Are You in Control of Your Money?
Benign over-donation. It happens to most everyone at one time or another. You receive a letter in the mail requesting a financial donation to a charity that you like to support. It seems like you gave to them recently, but you write the check anyway, thinking that time always passes more quickly than you realize. Whether it’s exploitive or not, many organizations are soliciting the same donors multiple times per year. But if you feel that you are succumbing more frequently, it could be a sign to talk about it with someone you trust.
Unplanned over-donation. There are many people in the world, and maybe you are one of them, who feel pressured or obligated to donate whenever they are asked. They may not give a lot, but over time it adds up. It seems that the older we get, the more susceptible we can be, to the desire to do good in the world. Giving from the heart is a good thing, but it can be like going to the grocery store without a list. You need to have a plan so you don’t fall into…
Serious over-donation. For some, the desire to share one’s blessings is complicated by mental or emotional short-comings, dementia, or Alzheimer’s. These people need protection because they give so much away that they put themselves at risk financially. One of the signs is the incoming mail. If your loved one is receiving many donation solicitations each month, it could be a sign that they have spread themselves too thin and that their name is now on a lot of mailing lists that then get sold to other ‘charities’, legitimate or not.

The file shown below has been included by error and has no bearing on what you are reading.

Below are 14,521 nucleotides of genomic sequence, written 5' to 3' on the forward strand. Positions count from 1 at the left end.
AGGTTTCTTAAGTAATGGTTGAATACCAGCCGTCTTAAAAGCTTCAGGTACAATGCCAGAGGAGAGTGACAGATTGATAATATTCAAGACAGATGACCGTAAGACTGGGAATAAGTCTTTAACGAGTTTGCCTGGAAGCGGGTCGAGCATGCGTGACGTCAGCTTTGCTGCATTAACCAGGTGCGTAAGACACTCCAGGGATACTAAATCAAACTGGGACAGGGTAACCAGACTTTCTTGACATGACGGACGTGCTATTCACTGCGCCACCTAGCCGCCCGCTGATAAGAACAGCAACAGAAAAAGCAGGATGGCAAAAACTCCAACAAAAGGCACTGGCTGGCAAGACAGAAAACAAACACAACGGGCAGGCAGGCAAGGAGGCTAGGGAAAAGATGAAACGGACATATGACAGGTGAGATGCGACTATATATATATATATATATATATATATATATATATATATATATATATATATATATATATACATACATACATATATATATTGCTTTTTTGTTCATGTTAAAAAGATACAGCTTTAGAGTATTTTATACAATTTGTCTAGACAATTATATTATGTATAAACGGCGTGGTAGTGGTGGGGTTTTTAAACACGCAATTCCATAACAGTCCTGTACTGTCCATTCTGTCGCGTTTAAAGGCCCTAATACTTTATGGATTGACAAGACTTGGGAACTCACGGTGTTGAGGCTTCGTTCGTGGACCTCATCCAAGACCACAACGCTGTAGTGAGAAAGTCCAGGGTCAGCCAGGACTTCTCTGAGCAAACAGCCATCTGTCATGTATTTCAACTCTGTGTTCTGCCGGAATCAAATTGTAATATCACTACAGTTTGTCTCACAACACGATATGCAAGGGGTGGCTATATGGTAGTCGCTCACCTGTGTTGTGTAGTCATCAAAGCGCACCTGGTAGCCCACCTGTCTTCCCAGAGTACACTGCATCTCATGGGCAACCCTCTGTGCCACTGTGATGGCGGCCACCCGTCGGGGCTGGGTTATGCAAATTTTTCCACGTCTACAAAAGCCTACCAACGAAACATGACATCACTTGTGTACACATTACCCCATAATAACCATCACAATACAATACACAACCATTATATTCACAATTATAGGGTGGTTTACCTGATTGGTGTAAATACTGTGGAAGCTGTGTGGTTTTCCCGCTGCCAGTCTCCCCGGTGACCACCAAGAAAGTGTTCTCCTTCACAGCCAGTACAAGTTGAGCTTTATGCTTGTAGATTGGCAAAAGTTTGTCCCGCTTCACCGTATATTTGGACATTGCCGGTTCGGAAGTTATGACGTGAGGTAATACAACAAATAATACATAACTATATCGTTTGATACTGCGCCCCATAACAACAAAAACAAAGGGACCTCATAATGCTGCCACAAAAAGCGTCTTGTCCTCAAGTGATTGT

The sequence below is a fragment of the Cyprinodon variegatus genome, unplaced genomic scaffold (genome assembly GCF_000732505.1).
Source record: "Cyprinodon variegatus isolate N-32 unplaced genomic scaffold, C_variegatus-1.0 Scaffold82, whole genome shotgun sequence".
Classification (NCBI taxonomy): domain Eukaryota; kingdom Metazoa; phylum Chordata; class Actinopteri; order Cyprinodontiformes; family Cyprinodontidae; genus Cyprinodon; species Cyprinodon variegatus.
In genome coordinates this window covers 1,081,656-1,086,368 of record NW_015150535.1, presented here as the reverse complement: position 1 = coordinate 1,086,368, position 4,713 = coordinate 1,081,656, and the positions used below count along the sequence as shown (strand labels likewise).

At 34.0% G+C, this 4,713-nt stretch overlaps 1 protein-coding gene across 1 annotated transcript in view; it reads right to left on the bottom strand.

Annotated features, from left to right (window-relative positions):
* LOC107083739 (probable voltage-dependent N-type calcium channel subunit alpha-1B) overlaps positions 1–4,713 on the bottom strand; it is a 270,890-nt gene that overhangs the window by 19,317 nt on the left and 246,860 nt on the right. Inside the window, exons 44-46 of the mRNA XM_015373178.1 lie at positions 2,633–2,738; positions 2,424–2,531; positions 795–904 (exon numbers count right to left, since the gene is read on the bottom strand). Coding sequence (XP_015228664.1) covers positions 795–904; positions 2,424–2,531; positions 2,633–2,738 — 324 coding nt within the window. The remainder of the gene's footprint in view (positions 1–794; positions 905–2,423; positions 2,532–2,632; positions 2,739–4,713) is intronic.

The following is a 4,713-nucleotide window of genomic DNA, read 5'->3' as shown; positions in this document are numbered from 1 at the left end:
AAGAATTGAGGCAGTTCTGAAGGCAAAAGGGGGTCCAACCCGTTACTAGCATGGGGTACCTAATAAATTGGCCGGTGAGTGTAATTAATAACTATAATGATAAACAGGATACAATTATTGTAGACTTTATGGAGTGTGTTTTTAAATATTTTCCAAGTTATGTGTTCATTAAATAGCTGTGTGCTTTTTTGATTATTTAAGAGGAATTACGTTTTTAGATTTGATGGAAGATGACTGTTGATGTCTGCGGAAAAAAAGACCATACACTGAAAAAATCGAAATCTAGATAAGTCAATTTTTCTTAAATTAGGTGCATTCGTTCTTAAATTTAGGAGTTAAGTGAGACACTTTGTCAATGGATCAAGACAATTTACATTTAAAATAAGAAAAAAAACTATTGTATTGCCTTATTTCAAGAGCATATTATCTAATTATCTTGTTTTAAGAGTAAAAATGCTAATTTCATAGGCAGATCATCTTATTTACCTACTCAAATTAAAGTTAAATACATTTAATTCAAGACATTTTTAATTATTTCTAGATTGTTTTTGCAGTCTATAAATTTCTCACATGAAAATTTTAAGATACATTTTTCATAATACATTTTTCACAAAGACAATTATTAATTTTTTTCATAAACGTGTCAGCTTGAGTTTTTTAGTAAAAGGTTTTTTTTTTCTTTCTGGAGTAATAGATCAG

1. If your intention is to only give annually, you have to keep track and check on yourself. Using a software program like Quicken, MINT, or even just a spreadsheet, makes it far simpler to find the last time and amount that you donated.
2. At the start of each year, make a donation list. Include who you want to give to and how much. Then stick to it and tell unplanned solicitors that they can send you information to be considered for next year’s list. Allow for some percentage to be for unplanned giving if you want. Just don’t exceed that amount. If you get used to doing this early, it will be second nature when you get older and the good habit may lessen your risk of exploitation.
3. If you or a loved one are losing track of donations, or just giving away more than an affordable amount, it may be a sign that it is time to get help. There are special credit/debit cards that can help control spending, while still allowing some level of autonomy. Sometimes setting up a separate account for discretionary spending is an easy solution.
Daily Money Managers deal with this issue quite often. We work with clients to keep track of their giving and we notice when things start to get out of hand. Preventing exploitation is one of the primary reasons to hire a DMM, whether you are concerned about becoming a victim yourself, or a loved one is at risk.
Of course, you should always check out the legitimacy of a charity you have never given to before and get a written receipt for tax purposes. Charity Navigator is one safe way to check. Never donate when solicited by phone. You can’t be certain who the caller really is. Ask to have information mailed to you so you can investigate independently. SNOPES is another site that helps check on facts and scams.
One final note: charitable giving rules have changed again, so check with your accountant to see how to best take advantage of the new tax law.
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